There’s a real case to be made that Columbus or his backers had something like that in mind when he set sail. Whether or not he was secretly Jewish — and the evidence is not entirely fanciful — it’s certain that his main financial backers were. So was his translator, Luis de Torres, who stayed behind in the New World when Columbus returned home. Torres became, literally, the first Jewish American.

And this brings us back to our presidential campaign. America is still a work in progress. So is the notion of a society guided by principles of democracy and human dignity. The experiment set in motion by Columbus on the eleventh of Av in 1492 was not only imperfect; it was and is fragile. Its survival depends on the ability of its members to recognize threats when they see them, to be patient in the face of imperfection and tolerant of each other’s shortcomings, and to take personal responsibility for keeping democracy healthy. 

It’s sobering to recall that the fate of the Jewish people in the modern world is tied as never before to a single anchor, the success of the American experiment. One of the world’s two great Jewish communities lives and thrives as a minority here thanks to America’s open, tolerant society. The other survives, embattled, dependent on the strength and stability of America’s position on the world stage.

Our two major parties have somehow contrived this summer to choose as their nominees for president and steward of America’s values the two most disliked candidates in the history of modern polling. One demonstrates frank, open contempt at every opportunity for the values that make America strong and keep the Jewish people safe. The other professes firm commitment to those values, but mistrust of her promises runs shockingly high.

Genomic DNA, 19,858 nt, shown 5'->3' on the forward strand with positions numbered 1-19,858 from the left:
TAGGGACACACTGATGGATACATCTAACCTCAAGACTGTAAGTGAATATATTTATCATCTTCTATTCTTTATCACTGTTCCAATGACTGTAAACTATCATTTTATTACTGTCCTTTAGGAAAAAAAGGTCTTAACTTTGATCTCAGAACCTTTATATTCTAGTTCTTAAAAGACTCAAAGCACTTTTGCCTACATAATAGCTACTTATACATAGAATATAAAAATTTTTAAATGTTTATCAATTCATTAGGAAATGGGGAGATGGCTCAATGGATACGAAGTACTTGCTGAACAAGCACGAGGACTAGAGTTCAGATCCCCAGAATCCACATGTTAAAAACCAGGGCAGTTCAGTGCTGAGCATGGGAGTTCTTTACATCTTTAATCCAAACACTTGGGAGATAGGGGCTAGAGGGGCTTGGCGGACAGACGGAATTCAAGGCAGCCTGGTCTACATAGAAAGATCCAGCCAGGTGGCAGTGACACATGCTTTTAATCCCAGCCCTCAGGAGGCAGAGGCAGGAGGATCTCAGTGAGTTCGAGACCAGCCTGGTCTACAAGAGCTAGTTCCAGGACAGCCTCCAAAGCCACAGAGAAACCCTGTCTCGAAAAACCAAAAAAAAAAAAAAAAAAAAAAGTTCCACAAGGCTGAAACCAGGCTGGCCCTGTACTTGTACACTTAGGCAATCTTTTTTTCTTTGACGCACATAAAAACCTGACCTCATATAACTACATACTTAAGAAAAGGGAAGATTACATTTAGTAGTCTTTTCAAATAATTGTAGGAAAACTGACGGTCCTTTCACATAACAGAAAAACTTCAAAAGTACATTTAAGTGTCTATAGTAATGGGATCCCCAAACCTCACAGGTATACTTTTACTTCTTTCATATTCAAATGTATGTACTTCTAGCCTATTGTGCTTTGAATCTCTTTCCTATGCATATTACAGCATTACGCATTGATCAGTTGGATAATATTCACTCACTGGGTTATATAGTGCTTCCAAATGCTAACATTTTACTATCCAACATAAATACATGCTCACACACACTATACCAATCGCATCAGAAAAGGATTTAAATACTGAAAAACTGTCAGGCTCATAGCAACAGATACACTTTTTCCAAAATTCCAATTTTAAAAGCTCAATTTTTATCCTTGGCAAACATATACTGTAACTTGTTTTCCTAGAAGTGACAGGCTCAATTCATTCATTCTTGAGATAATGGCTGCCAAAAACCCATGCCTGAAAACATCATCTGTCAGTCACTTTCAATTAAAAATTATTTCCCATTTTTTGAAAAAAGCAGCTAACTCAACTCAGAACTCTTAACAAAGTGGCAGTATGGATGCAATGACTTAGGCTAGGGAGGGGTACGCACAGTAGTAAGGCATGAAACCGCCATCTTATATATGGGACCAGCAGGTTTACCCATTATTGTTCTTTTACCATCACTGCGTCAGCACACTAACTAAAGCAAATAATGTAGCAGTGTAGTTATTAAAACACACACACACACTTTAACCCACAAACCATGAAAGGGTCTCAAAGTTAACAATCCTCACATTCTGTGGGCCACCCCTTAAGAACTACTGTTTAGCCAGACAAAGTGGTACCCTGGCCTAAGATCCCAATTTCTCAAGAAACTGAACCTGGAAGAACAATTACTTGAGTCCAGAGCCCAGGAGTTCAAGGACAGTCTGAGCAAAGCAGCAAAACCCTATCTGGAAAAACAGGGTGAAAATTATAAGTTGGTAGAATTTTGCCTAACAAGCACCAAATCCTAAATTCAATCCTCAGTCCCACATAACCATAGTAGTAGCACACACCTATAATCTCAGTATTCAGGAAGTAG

We enter The Three Weeks this year in a tight spot indeed.

  1. #1 by maisoon on 07/27/2016 - 11:57 am

    It is worth noting ,pointing out that the vast majority of these Jewish ‘Holidays’ have absolutely nothing to do with religious observances in honour of God but all to do with Revenge rites of Jewish Experiences in their personal history
    Purim is all about Revenge on the Persians for trying to kill one of their Jewish Leaders. Hanukkah too is about something that happened to the Jews which is not religious or divine and Yom Kippur is the one where the Jews believe that their Yahweh absolves them all of all their Sins/Crimes that they have committed in that year and so on the day of Atonement, they can begin a new year, Rosh Hashanah with a clean slate, absolved of all sin and can start all over again, re-assuredly comforted by the fact that Yahweh will always forgive the Jew who will never go to hell for his sins, as they do not believe in the concept of Hell and being held to account by God for their sins, because after all, they are Yahweh’s Chosen, his dark light unto our world and therefore can never do wrong!!

  2. #2 by nooralhaqiqa on 07/27/2016 - 1:36 pm

    SIts cross legged and stares at belly button aka navel. Blah. Blah. Blah. Jews. Jews. It is all about US.